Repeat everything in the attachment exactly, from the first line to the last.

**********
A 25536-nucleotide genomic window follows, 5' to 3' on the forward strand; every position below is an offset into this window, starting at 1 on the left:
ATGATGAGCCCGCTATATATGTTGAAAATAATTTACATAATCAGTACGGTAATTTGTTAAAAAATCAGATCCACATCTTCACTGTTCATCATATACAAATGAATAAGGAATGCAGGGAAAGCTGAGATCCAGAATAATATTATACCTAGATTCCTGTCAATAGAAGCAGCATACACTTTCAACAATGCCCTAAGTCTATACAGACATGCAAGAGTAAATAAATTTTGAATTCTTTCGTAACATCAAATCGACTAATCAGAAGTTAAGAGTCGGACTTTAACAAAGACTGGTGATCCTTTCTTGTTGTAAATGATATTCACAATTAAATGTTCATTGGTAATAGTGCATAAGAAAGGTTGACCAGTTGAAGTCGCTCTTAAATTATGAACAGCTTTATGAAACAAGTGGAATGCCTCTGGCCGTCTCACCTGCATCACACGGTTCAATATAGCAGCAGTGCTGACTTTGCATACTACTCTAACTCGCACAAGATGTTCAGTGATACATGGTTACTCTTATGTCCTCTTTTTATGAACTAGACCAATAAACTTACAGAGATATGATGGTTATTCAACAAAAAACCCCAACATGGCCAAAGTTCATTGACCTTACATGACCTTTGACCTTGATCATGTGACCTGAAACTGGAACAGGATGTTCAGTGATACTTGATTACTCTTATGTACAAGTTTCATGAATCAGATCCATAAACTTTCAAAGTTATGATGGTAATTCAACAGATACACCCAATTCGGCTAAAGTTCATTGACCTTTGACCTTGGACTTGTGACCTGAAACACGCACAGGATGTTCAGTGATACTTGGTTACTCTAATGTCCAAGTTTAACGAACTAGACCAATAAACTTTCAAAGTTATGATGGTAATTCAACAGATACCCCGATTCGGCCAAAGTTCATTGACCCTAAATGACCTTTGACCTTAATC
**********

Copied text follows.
A 25536-nucleotide genomic window follows, 5' to 3' on the forward strand; every position below is an offset into this window, starting at 1 on the left:
ATGATGAGCCCGCTATATATGTTGAAAATAATTTACATAATCAGTACGGTAATTTGTTAAAAAATCAGATCCACATCTTCACTGTTCATCATATACAAATGAATAAGGAATGCAGGGAAAGCTGAGATCCAGAATAATATTATACCTAGATTCCTGTCAATAGAAGCAGCATACACTTTCAACAATGCCCTAAGTCTATACAGACATGCAAGAGTAAATAAATTTTGAATTCTTTCGTAACATCAAATCGACTAATCAGAAGTTAAGAGTCGGACTTTAACAAAGACTGGTGATCCTTTCTTGTTGTAAATGATATTCACAATTAAATGTTCATTGGTAATAGTGCATAAGAAAGGTTGACCAGTTGAAGTCGCTCTTAAATTATGAACAGCTTTATGAAACAAGTGGAATGCCTCTGGCCGTCTCACCTGCATCACACGGTTCAATATAGCAGCAGTGCTGACTTTGCATACTACTCTAACTCGCACAAGATGTTCAGTGATACATGGTTACTCTTATGTCCTCTTTTTATGAACTAGACCAATAAACTTACAGAGATATGATGGTTATTCAACAAAAAACCCCAACATGGCCAAAGTTCATTGACCTTACATGACCTTTGACCTTGATCATGTGACCTGAAACTGGAACAGGATGTTCAGTGATACTTGATTACTCTTATGTACAAGTTTCATGAATCAGATCCATAAACTTTCAAAGTTATGATGGTAATTCAACAGATACACCCAATTCGGCTAAAGTTCATTGACCTTTGACCTTGGACTTGTGACCTGAAACACGCACAGGATGTTCAGTGATACTTGGTTACTCTAATGTCCAAGTTTAACGAACTAGACCAATAAACTTTCAAAGTTATGATGGTAATTCAACAGATACCCCGATTCGGCCAAAGTTCATTGACCCTAAATGACCTTTGACCTTAATC